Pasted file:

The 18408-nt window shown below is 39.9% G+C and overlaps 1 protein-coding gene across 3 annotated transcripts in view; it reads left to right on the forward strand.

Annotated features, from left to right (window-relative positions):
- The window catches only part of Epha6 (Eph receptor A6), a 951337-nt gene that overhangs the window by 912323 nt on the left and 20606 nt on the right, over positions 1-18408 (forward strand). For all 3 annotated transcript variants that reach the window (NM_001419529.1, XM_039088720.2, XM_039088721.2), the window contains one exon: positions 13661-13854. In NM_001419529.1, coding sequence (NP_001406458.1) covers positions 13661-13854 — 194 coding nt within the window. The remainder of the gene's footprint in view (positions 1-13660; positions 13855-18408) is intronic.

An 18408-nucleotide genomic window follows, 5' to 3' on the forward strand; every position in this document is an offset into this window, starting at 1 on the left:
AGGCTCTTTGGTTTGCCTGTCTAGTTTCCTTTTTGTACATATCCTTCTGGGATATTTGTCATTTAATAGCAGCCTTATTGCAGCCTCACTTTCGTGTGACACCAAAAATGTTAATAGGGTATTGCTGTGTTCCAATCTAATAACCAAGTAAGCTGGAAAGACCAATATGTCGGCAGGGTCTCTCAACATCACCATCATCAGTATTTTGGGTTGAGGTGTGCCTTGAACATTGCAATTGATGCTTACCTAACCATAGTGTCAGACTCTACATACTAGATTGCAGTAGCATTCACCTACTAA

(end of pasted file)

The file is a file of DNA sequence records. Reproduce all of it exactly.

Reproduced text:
The 18408-nt window shown below is 39.9% G+C and overlaps 1 protein-coding gene across 3 annotated transcripts in view; it reads left to right on the forward strand.

Annotated features, from left to right (window-relative positions):
- The window catches only part of Epha6 (Eph receptor A6), a 951337-nt gene that overhangs the window by 912323 nt on the left and 20606 nt on the right, over positions 1-18408 (forward strand). For all 3 annotated transcript variants that reach the window (NM_001419529.1, XM_039088720.2, XM_039088721.2), the window contains one exon: positions 13661-13854. In NM_001419529.1, coding sequence (NP_001406458.1) covers positions 13661-13854 — 194 coding nt within the window. The remainder of the gene's footprint in view (positions 1-13660; positions 13855-18408) is intronic.

An 18408-nucleotide genomic window follows, 5' to 3' on the forward strand; every position in this document is an offset into this window, starting at 1 on the left:
AGGCTCTTTGGTTTGCCTGTCTAGTTTCCTTTTTGTACATATCCTTCTGGGATATTTGTCATTTAATAGCAGCCTTATTGCAGCCTCACTTTCGTGTGACACCAAAAATGTTAATAGGGTATTGCTGTGTTCCAATCTAATAACCAAGTAAGCTGGAAAGACCAATATGTCGGCAGGGTCTCTCAACATCACCATCATCAGTATTTTGGGTTGAGGTGTGCCTTGAACATTGCAATTGATGCTTACCTAACCATAGTGTCAGACTCTACATACTAGATTGCAGTAGCATTCACCTACTAA